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   Vol. 18 No. 67
Friday October 25, 2019
All Aboard American's Skyview 8 At DFW
American Airlines SkyView *
Jessica Tyler, Vice President, Strategy and Development American Airlines Cargo has two thumbs up and American Airlines Cargo Control Center folks agree inside the dazzling new Penthouse Cargo HQ at Robert Crandall Campus in Fort Worth, where 90 cargo IT modules moved to 10 as part of the exciting new AA Cargo IT system. Word up is, switch over on October 1 was a breeze.

Dallas and Fort Worth, Texas, sit at the south end of The Great Plains, a part of the United States that stretches the length of the country up into Canada.
     The corridor north is wind friendly, even blustery—an ideal environment for huge, three-bladed, power-generating whirligigs.
     Today Texas leads the United States in wind energy, with more than 13,000 wind turbines.
     The land surrounding Dallas-Ft. Worth is mostly flat, coated in muted, sandy clay and composed of heavy backland soils that farmers call “hardscrabble.”
     It’s a semi-arid portion of mother earth, mostly barren save for the dazzlingly beautiful succulent plants.
     During the last century, American Airlines founder CR Smith purchased vast tracts of the land to set up a home base. Today, the world’s biggest airline has leased additional real estate and just completed a soft opening of the first phase of its new world headquarters, named “The Robert L. Crandall Campus.”
     Robert Crandall served as the carrier’s iconic leader. He led the company into the modern era, serving from 1985 until 1998, a time when American Airlines stepped up in its inexorable climb to the top of the world’s airline business.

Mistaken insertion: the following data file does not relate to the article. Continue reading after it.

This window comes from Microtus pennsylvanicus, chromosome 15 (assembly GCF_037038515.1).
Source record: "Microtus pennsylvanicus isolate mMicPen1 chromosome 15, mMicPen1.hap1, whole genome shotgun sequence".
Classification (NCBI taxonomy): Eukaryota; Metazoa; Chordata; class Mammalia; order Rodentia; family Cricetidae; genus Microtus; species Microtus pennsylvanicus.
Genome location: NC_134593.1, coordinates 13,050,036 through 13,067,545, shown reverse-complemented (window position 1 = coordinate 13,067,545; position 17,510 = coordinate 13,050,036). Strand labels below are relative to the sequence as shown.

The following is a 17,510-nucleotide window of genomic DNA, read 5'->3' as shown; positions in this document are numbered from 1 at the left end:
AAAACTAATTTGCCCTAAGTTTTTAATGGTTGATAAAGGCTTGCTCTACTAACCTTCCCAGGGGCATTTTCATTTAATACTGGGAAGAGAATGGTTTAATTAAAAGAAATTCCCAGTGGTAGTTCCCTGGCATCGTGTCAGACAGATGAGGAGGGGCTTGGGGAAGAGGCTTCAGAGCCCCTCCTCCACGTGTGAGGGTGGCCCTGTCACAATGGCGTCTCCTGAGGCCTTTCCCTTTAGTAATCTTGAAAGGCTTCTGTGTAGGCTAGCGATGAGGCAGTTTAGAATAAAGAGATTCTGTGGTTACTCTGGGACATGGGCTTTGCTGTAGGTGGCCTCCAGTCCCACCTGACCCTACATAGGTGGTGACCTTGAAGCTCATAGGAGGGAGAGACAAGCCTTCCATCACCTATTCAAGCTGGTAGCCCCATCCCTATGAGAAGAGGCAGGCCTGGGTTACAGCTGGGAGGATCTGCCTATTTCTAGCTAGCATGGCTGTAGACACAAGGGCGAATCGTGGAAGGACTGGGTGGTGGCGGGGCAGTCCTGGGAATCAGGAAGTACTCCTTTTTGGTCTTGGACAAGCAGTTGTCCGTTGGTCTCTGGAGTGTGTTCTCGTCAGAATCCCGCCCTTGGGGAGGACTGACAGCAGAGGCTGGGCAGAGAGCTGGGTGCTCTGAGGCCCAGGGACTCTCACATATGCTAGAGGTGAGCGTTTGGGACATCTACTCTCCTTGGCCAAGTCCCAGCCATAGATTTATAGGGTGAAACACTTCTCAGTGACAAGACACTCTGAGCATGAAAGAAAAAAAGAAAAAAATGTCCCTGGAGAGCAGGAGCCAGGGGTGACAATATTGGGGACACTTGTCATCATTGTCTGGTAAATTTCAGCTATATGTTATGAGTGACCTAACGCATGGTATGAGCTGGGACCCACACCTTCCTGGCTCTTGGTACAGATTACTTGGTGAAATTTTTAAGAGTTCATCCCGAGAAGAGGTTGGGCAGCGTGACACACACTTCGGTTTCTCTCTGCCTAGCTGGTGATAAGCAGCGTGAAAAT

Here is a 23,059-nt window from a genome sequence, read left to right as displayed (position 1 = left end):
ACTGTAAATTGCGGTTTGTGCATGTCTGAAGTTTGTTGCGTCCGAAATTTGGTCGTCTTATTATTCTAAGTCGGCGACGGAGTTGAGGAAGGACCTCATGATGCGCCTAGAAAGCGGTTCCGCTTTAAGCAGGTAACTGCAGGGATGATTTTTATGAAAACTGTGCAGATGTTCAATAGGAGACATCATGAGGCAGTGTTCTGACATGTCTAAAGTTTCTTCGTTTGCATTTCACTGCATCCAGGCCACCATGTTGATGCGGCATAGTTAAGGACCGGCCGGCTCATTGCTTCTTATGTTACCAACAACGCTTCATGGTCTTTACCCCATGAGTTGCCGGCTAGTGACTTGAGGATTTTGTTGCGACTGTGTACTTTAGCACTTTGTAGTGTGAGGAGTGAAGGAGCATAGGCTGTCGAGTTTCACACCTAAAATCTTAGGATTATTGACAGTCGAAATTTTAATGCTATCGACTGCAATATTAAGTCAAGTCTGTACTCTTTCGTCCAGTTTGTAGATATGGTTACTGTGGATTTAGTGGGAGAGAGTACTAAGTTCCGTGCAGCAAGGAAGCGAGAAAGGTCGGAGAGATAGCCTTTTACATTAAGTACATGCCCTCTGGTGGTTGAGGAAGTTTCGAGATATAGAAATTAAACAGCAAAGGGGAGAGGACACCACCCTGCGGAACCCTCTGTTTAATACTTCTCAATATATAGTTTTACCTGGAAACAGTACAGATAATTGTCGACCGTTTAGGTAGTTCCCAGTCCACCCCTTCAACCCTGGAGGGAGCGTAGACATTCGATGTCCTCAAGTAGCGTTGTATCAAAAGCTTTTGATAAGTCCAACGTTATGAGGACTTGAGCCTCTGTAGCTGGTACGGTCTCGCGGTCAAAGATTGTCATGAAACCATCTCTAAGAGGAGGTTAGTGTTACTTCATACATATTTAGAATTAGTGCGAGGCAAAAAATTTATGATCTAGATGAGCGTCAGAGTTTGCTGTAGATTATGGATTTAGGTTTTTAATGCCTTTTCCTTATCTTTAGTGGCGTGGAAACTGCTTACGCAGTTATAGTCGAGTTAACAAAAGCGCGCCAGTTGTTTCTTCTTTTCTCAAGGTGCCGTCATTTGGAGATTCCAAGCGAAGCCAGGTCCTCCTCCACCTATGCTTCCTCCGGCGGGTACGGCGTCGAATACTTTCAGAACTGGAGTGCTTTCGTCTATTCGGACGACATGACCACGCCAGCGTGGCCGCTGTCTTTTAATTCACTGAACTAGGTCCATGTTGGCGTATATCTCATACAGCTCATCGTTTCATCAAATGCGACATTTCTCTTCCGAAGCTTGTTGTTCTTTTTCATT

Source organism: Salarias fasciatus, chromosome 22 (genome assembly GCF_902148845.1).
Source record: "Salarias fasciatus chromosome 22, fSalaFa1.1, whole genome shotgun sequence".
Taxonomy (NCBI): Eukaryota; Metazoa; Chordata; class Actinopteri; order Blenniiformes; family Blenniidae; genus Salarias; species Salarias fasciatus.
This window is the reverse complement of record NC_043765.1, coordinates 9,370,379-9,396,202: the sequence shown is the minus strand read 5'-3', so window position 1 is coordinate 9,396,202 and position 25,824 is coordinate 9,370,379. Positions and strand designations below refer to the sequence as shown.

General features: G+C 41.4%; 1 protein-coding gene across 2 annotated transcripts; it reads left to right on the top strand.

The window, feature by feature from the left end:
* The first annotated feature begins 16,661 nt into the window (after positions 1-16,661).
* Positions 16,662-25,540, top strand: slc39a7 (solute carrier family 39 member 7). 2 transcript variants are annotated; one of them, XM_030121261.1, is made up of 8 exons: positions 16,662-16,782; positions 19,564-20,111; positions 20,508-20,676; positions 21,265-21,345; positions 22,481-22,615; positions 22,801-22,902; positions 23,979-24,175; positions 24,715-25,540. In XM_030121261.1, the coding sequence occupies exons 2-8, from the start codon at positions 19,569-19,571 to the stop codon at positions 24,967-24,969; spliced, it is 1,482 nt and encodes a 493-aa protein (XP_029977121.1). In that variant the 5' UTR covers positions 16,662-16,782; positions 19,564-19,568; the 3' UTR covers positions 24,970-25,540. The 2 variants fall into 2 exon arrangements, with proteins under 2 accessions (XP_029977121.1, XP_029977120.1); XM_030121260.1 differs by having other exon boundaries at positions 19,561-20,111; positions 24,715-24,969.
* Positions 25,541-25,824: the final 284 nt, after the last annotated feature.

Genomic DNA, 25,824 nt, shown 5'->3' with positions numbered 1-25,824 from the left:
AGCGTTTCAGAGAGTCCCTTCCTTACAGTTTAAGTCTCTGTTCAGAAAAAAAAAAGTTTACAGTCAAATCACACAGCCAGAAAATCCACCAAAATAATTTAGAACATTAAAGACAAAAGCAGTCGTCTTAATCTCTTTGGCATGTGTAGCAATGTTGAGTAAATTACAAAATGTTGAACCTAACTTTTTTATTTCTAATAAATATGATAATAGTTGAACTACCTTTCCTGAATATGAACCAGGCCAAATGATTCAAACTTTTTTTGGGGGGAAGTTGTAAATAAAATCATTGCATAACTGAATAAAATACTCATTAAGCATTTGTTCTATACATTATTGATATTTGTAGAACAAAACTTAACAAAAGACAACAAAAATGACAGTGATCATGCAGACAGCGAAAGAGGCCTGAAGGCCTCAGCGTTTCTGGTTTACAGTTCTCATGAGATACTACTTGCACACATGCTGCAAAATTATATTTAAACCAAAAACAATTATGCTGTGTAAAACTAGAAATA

The first impression of Skyview 8, the new headquarters for American Airlines, is that it is big.
     Clean clusters of steel and glass enhance the expansive feeling. The space feels more than ample for the more than 5,600 people who report daily to work.
     The sleek front entrance of Skyview 8 conjures the aerodynamics of aviation, which must have been at the forefront of the building’s creators.
     This is no ordinary office building.
     It is a step into inner space that is joyful, uplifting, and truly like moving within a living sculpture.
     Once inside, geometric themes reminiscent of flight meet the eyes wherever they land.
     A cove with the sculpture of a tail and empennage of an AA aircraft offers a moment of respite and an excellent photo op. Everywhere else the space flows with fluid angles. In stairways, around corners, and in the execution of railings and furniture there is the angular suggestion of understated motion.
     But the best feature of this truly remarkable place might be the one experience everyone gets to visit at least a couple times day.
     The new American Airlines Headquarters is a classic grand American building in the tradition of the U.S. Capitol Building in Washington, DC, and our great transportation structures such as The Marine Air Terminal at LaGuardia Airport or Grand Central Station in New York City.
     All of these places include a confluent space positioned in the center of all the action, where everyone briefly coalesces on their various journeys—in or out of various chambers of government, or to catch a flight or a train, or here in Texas in this beautiful place, on the way to work.

American Airlines flight Safety Cards sculpture